Knowns and unknowns about regional anesthesia techniques and local anesthetics

Eastern Journal of Medicine 18 (2013) 58-63 Original Article Knowns and unknowns about regional anesthesia techniques and local anesthetics Yasemin ...
Author: Simon Sanders
2 downloads 2 Views 171KB Size
Eastern Journal of Medicine 18 (2013) 58-63

Original Article

Knowns and unknowns about regional anesthesia techniques and local anesthetics Yasemin Isik* , Ugur Goktas, Muhammed Bilal Cegin, Nureddin Yuzkat, Ismail Kati

Department of Anesthesiology and Intensive Care, Yuzuncu Yil University, Faculty of Medicine, Van, Turkey

Abstract. In this study, a questionnaire was used to obtain information about the ideas and experiences of doctors working as operating staff from several specialties in regards to regional anesthesia and local anesthetic drugs to determine the extent to which their knowledge corroborates these types of application and to obtain data for studies to fulfill the future needs of this field. The questionnaire consisted of 18 questions about the use of regional anesthesia and local anesthetic drugs at the time of an operation at nearby hospitals. In total, 109 doctors from 12 branches were included in this study. Although the preference of doctors regarding the selection of regional anesthesia as the first priority varied by field, this choice was not affected by variables such as age, being a research assistant or specialist and working in a state or private hospital. Doctors who were 25-30 years old had more information about local anesthetic drugs than doctors who were 40 years old and older, and this difference was significant. Because doctors aged 40 years and older had less information about local anesthetic drugs among all the doctors studied, training doctors via postgraduate education about this subject would be a better decision. Key words: Regional anesthesia, local anesthetic, doctors

side effects and especially toxicity treatments for these drugs. They also could not follow recent developments about LA drugs and RA techniques (5,6). Consequently, surgeons may occasionally resist the preferred RA techniques at the time of the anesthetic application. However, whether the reason for this resistance is the RA technique itself, insufficient knowledge about and inexperience with the LA drugs or misdirection by the patients is not obvious. The aim of this study was to obtain information about the ideas and experiences of doctors working as operating room staff about LA drugs and RA techniques to determine the extent to which their knowledge corroborates these types of application and to offer an insight into studies that can fulfill the future needs of this field.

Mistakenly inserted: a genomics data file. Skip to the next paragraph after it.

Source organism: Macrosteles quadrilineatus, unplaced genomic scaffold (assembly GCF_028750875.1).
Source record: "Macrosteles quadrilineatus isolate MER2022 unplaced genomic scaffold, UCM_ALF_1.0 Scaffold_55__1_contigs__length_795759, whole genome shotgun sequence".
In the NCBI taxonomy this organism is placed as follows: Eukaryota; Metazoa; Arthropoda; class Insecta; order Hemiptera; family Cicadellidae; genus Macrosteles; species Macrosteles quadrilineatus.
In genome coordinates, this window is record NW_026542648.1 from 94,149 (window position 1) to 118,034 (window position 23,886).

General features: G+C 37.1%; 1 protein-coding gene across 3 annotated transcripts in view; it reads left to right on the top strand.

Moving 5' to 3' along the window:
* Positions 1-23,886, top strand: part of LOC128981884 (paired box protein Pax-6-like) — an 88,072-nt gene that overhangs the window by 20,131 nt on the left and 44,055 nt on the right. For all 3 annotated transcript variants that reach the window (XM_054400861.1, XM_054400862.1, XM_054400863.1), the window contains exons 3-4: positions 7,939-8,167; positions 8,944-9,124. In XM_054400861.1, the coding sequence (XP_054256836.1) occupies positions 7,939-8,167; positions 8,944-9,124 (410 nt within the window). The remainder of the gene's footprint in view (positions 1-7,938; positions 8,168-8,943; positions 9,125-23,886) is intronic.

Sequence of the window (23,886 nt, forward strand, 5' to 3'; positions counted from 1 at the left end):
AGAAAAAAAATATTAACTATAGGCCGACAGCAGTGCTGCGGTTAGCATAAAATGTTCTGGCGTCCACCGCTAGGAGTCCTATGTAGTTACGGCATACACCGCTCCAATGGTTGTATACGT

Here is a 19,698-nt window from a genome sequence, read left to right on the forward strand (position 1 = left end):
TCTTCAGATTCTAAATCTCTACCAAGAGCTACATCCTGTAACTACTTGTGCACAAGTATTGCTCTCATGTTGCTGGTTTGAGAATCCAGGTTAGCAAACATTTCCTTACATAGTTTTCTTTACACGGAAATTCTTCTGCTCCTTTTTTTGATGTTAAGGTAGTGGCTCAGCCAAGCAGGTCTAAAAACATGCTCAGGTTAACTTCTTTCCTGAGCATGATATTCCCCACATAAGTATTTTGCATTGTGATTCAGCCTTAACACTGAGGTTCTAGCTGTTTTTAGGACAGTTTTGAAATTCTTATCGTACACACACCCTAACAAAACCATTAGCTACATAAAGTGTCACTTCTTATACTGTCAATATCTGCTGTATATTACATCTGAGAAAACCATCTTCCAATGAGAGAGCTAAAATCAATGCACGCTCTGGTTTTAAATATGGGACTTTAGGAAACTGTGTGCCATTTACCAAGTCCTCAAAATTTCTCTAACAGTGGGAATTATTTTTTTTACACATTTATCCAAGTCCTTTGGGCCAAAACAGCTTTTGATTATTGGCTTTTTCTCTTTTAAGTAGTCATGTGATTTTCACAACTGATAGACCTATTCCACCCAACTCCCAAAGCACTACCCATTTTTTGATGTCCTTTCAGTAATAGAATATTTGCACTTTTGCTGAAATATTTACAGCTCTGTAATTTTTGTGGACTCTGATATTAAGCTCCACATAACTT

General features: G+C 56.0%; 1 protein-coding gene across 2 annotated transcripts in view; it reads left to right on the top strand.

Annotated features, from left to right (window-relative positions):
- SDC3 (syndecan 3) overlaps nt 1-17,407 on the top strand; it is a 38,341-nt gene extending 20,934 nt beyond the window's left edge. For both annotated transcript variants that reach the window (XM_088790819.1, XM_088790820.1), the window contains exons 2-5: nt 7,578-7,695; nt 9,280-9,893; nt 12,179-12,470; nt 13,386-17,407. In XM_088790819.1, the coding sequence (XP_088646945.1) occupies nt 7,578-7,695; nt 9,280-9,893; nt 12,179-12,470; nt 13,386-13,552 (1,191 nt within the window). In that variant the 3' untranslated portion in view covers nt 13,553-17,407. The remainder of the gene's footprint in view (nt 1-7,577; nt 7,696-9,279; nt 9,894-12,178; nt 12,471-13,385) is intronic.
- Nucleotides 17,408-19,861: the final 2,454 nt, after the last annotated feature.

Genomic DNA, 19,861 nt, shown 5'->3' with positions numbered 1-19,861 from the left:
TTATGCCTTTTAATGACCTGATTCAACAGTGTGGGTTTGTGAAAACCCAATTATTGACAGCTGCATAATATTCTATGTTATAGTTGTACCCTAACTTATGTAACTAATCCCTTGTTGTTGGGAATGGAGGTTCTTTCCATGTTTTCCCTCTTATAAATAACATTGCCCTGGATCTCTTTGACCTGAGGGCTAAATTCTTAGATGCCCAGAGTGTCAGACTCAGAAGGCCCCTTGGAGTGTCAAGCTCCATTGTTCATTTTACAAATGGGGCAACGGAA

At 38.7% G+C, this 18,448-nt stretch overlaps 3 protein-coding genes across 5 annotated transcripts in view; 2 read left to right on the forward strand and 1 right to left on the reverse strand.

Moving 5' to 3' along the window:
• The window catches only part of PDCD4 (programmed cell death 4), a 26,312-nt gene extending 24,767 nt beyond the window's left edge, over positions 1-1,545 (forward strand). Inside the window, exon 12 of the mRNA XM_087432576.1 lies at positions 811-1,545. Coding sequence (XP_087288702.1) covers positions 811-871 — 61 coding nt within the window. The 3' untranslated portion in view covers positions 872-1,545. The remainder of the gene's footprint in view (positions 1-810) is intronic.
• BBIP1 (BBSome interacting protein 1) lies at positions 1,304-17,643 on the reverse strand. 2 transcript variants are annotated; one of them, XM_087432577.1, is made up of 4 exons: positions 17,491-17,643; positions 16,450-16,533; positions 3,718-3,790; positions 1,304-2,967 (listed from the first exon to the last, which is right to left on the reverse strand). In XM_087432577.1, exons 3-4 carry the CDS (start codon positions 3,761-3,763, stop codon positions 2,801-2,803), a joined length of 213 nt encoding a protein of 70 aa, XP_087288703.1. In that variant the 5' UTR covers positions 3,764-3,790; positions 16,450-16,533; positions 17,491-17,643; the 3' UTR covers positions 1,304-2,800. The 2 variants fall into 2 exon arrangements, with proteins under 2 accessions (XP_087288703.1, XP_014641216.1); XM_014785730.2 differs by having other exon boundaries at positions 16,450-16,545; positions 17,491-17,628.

1. Introduction Regional anesthesia (RA) is a process involving the temporary loss of sensorimotor function formation (1). Although it is outdated, the popularity of RA techniques has increased with the definition of more effective techniques and discovery of new local anesthetic (LA) drugs that have fewer side effects (2-4). LA drugs are widely used by surgeons other than anesthetists. The knowledge about LA drugs and RA techniques of most doctors who work in surgery was observed to belong to the days when they were students or research assistants, and thus they forgot information about the effective dosage, This study was presented as an oral presentation in 16th National Congress of the Intensive Care, 25-29 April 2012, Antalya, Turkey. * Correspondence: Yasemin Isik, MD. Yuzuncu Yil Universitesi, Tip Fakultesi, Anesteziyoloji A.D. 65200 Van, Turkey Phone: +90 532 641 23 80 Fax: +90 432 212 26 51 E-mail: [email protected] Received: 12.10.2012 Accepted: 04.04.2013

2. Materials and methods This study was performed with anesthetists and doctors specializing in surgery after approval by the research ethics committee. These doctors performed operations with using RA techniques and/or LA drugs. The questionnaire focused on the doctors’ knowledge and their individual experiences and behaviors.

58

Y. Işik et al / Regional anesthesia and local anesthetics